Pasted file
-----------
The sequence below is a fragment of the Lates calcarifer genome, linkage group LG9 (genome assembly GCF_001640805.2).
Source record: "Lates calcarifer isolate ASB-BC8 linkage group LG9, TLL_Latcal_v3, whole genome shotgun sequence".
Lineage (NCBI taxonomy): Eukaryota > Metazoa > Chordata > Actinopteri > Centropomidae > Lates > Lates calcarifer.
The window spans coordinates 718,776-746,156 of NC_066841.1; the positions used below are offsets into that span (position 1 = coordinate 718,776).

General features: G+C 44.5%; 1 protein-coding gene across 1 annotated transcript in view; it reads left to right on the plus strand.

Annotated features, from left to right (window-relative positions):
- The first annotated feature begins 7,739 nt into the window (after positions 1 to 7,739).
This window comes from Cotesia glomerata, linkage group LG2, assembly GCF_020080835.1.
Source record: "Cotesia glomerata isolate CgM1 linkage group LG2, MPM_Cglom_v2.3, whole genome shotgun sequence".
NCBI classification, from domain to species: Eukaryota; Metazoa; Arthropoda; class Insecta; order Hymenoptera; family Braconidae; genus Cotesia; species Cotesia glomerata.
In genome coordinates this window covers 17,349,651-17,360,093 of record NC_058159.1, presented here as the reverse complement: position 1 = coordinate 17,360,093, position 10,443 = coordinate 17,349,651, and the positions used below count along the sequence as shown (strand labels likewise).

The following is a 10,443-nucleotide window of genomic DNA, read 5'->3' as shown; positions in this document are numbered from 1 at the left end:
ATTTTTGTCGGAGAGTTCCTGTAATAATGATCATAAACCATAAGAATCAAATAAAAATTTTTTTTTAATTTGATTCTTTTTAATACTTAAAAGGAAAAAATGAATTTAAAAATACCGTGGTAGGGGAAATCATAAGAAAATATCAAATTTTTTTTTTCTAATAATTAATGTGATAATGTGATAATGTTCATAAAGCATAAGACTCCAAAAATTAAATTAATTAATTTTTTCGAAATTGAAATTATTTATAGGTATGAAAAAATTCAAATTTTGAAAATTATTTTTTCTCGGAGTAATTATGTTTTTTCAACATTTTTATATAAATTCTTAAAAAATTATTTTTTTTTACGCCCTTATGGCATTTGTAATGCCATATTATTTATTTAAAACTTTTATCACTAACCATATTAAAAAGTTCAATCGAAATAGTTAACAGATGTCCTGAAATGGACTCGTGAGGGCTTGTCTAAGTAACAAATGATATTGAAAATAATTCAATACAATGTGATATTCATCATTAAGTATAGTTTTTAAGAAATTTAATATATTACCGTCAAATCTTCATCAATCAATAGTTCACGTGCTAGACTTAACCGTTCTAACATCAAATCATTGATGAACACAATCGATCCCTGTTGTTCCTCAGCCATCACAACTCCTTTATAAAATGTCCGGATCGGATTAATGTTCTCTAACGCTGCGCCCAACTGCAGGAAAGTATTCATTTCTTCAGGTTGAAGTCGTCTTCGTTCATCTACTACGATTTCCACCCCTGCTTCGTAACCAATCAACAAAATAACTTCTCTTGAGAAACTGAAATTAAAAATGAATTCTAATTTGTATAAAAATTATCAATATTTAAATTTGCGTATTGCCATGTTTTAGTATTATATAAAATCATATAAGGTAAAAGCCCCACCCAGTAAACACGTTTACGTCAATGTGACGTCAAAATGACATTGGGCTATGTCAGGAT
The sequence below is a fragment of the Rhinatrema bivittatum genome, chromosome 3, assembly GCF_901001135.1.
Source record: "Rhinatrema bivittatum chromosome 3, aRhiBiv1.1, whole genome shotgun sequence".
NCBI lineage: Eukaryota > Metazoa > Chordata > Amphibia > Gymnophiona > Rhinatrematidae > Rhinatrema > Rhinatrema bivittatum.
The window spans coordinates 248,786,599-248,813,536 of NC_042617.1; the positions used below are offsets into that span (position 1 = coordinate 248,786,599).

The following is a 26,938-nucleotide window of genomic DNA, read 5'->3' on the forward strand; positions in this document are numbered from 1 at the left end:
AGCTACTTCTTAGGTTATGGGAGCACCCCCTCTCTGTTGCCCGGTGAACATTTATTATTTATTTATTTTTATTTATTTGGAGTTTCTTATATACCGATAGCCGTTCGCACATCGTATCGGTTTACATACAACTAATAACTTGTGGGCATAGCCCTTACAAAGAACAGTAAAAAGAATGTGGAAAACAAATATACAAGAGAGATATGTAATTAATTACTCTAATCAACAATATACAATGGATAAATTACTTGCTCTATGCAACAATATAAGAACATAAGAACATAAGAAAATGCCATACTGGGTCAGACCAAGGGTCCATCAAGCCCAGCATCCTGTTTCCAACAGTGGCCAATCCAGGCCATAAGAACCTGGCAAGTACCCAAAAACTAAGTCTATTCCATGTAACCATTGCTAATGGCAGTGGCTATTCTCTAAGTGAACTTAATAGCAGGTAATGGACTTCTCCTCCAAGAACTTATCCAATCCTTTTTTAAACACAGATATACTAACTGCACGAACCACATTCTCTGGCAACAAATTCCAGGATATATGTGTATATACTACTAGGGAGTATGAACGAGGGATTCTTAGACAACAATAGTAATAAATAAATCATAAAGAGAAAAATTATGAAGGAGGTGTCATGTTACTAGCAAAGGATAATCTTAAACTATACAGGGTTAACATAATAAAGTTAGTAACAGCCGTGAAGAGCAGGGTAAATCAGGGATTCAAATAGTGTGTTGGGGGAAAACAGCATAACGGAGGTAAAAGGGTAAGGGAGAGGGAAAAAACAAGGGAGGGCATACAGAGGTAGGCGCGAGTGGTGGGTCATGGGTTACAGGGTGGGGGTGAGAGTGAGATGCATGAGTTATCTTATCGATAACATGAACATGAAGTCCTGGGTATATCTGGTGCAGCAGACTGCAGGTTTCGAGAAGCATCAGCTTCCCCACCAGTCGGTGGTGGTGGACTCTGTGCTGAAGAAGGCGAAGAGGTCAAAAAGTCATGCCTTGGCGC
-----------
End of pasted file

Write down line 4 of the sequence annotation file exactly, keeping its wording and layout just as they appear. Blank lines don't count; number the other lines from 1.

The window spans coordinates 718,776-746,156 of NC_066841.1; the positions used below are offsets into that span (position 1 = coordinate 718,776).